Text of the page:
As the world celebrates the fall of the Berlin Wall and the reunification of Germany, you find yourself tumbling down a deadly rabbit hole, in search of a man who has disappeared inside a secret research facility somewhere near East Berlin. This is Industria, and it’s being created by David Jungnickel and Steve Chapman – two former modders and map makers who’ve learned the tools of game development as they’ve worked on their passion project.
Industria was conceived through the developers’ shared love of Source engine games like Half-Life 2 and Portal, but, after using Unreal Engine 4 on the previous indie project where they met one another, they decided to stick with it for Industria. That’s given them a chance to learn the skills they’ve needed along the way, as well as the flexibility to be able to experiment with new ideas as they’ve arisen.
“Neither one of us have any programming experience and so UE4 was a clear option for us as we had all the functionality available to us with the use of visual scripting,” Chapman tells us. “We could easily duplicate projects and experiment with other ideas, or even remove entire systems quickly and easily with Blueprints.”
Blueprints is Unreal’s visual, node-based system for creating object-oriented scripting within the engine. Developers can use this system to set up complex, interactive game elements by setting up nodes, events, and variables and connecting them together with wires, creating an easy-to-understand sequence of functions without having to type a line of code.
“Visual scripting allowed us to implement mechanics and functions into the game without that knowledge”, Chapman says. “We learn something every day by simply working on the game, and particularly at the moment – we’re trying to figure out ways of optimising the game further, and of course Unreal has answers for that too!”
Industria takes some thematic and visual cues from the surreal works of David Lynch – think Mulholland Drive or Twin Peaks to get a sense of the vague atmosphere of dread and the notion of time as being non-linear and you won’t be far off the mark. But it’s also influenced by what Chapman and Jungnickel identify as distinctively Eastern European visuals and thematic notes in one of their favourite games, Half-Life 2.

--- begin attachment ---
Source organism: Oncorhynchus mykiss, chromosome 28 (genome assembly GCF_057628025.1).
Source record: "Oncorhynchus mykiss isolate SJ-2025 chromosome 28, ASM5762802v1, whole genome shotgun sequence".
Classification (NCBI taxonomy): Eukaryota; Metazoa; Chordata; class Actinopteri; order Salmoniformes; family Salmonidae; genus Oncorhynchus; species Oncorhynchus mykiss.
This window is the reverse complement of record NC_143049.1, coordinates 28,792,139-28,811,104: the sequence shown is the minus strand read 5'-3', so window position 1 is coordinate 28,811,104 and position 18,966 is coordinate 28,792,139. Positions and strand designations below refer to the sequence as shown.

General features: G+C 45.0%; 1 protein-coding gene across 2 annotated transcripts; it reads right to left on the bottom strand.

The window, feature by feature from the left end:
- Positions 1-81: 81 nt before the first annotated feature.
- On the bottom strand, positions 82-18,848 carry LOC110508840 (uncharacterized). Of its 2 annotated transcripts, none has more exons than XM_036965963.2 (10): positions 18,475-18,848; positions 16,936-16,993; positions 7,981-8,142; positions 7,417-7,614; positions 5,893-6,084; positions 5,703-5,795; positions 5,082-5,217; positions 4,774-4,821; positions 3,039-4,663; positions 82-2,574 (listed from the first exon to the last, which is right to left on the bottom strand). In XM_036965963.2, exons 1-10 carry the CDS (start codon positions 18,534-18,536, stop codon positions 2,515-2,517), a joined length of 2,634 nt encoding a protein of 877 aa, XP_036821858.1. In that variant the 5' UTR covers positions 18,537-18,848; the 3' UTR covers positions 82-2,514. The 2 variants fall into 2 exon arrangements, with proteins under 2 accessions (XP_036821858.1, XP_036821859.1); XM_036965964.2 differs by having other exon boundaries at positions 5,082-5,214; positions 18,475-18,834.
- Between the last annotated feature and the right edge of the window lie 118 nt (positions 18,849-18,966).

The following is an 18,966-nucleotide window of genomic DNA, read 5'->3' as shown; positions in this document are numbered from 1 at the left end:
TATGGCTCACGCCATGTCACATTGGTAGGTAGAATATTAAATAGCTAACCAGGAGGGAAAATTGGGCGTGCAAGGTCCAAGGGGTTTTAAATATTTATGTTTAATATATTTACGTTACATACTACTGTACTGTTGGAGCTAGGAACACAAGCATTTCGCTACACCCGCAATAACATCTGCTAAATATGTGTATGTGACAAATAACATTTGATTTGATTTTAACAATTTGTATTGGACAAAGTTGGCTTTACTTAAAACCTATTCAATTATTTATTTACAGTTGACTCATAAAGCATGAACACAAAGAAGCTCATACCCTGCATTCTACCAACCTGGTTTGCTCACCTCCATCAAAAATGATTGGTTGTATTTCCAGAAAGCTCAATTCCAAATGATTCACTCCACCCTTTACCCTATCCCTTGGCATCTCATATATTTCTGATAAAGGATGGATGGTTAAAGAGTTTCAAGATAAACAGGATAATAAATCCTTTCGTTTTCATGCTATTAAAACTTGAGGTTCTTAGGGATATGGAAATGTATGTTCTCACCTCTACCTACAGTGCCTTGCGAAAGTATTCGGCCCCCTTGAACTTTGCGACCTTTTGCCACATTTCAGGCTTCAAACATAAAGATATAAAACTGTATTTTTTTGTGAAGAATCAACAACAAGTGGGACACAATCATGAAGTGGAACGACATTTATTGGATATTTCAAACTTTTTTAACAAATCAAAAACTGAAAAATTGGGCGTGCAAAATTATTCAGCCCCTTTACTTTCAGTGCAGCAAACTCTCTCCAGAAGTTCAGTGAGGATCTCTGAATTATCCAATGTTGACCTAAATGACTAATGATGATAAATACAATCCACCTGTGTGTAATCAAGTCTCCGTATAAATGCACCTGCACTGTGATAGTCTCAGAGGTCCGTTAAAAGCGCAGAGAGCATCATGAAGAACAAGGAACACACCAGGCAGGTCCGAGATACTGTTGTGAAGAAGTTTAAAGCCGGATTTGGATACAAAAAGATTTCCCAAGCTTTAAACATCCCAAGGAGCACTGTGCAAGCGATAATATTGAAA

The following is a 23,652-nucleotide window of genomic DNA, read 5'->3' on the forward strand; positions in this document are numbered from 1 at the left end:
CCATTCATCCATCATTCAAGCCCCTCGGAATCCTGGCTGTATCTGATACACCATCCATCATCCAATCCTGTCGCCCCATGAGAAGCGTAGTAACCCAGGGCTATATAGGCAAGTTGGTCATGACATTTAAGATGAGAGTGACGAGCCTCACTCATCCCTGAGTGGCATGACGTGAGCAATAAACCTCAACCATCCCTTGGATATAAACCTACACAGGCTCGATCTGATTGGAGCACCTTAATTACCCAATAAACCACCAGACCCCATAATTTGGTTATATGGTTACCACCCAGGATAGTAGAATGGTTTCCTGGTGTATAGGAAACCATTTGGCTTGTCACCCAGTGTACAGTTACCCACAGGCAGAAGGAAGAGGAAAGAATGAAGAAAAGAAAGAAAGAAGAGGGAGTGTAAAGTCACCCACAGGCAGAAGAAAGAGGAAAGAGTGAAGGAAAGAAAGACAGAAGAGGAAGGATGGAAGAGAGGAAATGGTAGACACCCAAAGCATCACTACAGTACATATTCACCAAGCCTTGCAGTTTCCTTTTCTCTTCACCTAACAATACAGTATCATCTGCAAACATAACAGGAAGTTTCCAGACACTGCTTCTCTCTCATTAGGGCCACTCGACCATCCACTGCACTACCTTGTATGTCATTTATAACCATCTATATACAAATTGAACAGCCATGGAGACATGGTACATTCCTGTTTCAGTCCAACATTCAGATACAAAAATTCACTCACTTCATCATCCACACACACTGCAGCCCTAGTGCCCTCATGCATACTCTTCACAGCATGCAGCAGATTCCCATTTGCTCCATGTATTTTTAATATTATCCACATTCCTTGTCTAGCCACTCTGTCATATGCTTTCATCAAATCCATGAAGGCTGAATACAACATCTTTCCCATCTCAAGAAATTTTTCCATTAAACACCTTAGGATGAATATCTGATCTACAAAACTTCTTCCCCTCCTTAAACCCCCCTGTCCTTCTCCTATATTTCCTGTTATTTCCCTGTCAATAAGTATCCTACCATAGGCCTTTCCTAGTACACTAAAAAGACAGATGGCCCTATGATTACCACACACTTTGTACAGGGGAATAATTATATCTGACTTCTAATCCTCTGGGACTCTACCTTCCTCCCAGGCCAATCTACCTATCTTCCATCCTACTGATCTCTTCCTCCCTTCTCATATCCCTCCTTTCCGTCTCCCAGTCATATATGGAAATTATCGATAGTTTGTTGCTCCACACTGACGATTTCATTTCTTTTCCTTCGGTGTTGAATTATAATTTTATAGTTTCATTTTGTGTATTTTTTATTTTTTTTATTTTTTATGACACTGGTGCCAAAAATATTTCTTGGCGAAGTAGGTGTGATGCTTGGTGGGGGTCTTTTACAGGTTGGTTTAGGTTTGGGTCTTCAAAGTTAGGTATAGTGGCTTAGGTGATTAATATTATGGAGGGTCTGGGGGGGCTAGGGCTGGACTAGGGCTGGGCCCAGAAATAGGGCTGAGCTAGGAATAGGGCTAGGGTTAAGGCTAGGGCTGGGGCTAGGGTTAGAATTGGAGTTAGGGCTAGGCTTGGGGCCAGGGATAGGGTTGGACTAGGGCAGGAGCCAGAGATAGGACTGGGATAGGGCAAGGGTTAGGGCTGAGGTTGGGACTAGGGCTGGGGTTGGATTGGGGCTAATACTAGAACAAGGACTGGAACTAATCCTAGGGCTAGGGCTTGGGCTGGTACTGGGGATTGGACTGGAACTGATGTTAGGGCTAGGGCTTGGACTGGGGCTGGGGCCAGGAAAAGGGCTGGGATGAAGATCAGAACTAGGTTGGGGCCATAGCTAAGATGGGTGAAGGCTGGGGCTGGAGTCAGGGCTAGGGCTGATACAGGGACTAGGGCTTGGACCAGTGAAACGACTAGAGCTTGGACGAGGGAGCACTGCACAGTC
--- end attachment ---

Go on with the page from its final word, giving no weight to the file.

“We wanted something we can relate to, something authentic and filled with details that can only be added by someone who actually lives there”, Jungnickel, a Berlin native, says. “That was why Half-Life 2 felt so unique for us. Viktor Antonov, the art director of Half-Life 2, comes from Bulgaria. City 17 is an absolute fetish on east European cities like Bucharest, Prague, or Sofia, as they were the reference he deeply understood and felt attached to. This transfers into the game and is, in our opinion, one of its strongest elements.”
Cold War-era Berlin has been mythologised in pop culture from time to time, but generally from a western and specifically American perspective. For Jungnickel in particular, it’s important that Industria avoids this kind of good-guys-versus-bad-guys portrayal.
“In Industria we are only touching the GDR [East Germany, or the German Democratic Republic] and the East German setting very briefly,” he explains. “Most of the game takes place in a parallel dimension, far away from border controls, political unrest, and Cold War escalation. This is not another western-based bash on Eastern Europe and the Soviet Union. In Industria they are not evil, and the US is not the hero saving the world. We are independent and so is our view on the subject. As I come from Berlin, I know the stories of my parents who grew up in West Berlin and who were scared by GDR border control soldiers and spied on by state police, but I also know the perspective of relatives that grew up on the other side, talking positively about that time.”
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In Industria, players will explore a city infested with the offshoots of one man’s past research, which spreads physically through a network of cables that strangle and subvert like a technological cancer. And while there’s combat, the enemies you’ll be fighting are mechanical beings rather than humans.
“We have a general problem with the clash of carefully told stories with believable characters, who then evolve into mass murderers throughout their journeys in shooters”, Jungnickel says. “I see all these well-written characters in video games making moral decisions in cutscenes, only to take hundreds of lives just afterwards. Who can deeply relate towards a mass murderer?”
In this sponsored series, we’re looking at how game developers are taking advantage of Unreal Engine 4 to create a new generation of PC games. With thanks to Epic Games and Bleakmill.